See the History and Future of the Gif in Six Minutes
When Motherboard chatted with .gif artists Jason Lazarus and Eric Fleischauer a few months ago, they were keeping every frame of their film twohundredfiftysixcolors under wraps, but now they’ve decided to give us an exclusive excerpt. Take a six-minute...
A while back, our buddies at Motherboard interviewed Chicago artists Jason Lazarus and Eric Fleischauer about the feature-length gif film they were making. Gifs, in case this is the first web page you have ever visited in your life, are like looping silent movies that anyone can make. Internet-dwellers have been using gifs to make each other laugh and express themselves for years (there’s a Beyonce gif for every emotion that exists), and they are also useful when you want to show off some sports highlights, summarize presidential debates, or do fun stuff with fashion photography. Granted, most of the time gifs are the web equivalent of America’s Funniest Home Videos—fun to watch but really, really dumb—but some people, like Jason and Eric, are trying to push the form into more interesting, artistic directions. Their film, twohundredfiftysixcolors, “traces the arc of increased complexity and pointed use of the animated gif,” and their tumblr demonstrates that complexity and use. When Motherboard chatted with them they were keeping every frame of their film under wraps, but now they’ve decided to give us an exclusive excerpt that serves as an introduction to their film. They’re calling in it twohundredfiftysixcolors: Preface, and you can watch it below:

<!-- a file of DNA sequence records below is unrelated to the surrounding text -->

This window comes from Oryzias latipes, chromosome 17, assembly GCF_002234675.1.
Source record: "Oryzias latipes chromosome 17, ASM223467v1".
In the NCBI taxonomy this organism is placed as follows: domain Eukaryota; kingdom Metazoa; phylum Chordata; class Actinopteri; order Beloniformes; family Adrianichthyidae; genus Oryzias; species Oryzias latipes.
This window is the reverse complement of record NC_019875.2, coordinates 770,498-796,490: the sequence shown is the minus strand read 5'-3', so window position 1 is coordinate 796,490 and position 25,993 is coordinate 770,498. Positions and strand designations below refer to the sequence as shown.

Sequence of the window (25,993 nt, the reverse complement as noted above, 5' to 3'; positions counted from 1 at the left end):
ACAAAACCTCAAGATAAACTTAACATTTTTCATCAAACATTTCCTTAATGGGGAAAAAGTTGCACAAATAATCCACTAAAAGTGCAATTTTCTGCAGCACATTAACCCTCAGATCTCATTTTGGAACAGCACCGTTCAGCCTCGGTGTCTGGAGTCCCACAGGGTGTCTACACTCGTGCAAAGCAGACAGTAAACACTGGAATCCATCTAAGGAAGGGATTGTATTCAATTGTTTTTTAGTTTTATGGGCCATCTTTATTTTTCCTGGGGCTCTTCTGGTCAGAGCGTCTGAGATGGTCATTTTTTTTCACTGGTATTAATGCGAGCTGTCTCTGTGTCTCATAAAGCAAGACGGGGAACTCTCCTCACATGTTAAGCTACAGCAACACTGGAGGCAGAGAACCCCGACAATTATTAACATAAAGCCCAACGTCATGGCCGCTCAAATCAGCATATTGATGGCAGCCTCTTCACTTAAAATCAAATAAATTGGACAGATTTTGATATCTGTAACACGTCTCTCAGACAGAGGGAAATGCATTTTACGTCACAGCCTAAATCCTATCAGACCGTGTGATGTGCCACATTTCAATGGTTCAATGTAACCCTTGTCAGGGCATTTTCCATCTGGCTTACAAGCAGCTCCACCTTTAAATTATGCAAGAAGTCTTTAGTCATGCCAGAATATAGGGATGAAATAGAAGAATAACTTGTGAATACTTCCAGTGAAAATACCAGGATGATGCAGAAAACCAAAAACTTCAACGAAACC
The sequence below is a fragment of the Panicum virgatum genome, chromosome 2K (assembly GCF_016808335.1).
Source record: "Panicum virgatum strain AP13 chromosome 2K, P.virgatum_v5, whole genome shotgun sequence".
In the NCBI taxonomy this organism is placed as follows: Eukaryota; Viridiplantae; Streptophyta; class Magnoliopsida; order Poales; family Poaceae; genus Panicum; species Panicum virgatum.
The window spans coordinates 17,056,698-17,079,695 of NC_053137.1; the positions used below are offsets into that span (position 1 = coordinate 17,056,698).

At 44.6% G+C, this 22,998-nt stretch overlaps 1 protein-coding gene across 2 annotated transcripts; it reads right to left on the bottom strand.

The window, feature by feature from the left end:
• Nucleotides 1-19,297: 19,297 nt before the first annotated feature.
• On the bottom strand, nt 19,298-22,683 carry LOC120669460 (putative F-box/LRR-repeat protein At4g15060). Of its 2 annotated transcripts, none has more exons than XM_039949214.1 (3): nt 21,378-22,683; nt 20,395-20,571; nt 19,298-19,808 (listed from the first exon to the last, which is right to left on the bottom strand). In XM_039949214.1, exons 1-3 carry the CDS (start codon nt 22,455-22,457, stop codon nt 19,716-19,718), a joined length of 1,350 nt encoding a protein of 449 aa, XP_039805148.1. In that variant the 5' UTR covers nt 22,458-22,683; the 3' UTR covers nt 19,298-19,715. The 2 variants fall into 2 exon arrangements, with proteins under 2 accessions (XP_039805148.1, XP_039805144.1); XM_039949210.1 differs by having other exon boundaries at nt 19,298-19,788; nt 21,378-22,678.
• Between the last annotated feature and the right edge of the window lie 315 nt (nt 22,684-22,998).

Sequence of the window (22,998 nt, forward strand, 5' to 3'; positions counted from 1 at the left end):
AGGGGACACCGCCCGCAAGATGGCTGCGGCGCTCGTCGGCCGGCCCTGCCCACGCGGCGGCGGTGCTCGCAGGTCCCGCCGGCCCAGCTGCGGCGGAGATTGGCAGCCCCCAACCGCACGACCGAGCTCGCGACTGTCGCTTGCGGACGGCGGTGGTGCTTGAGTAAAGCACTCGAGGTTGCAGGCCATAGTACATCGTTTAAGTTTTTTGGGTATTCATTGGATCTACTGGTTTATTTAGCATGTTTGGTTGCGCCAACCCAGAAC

This excerpt is being released in conjunction with Moving the Still, the first-ever large-scale gif exhibition that’s being put on by Tumblr and online art market Paddle8. There’s an open call for submissions, and the stuff being submitted (some of which can be see here) ranges from the surreal to the funny to the stupid—in other words, they’re gifs. The selection committee includes Michael Stipe, Ryan Trecartin, and the Rodarte Sisters, and the gifs they select will be included in an installation in Miami in December during Art Basel Miami Beach. If that doesn’t lend some credibility to the world of gifs, well, maybe this will change your mind: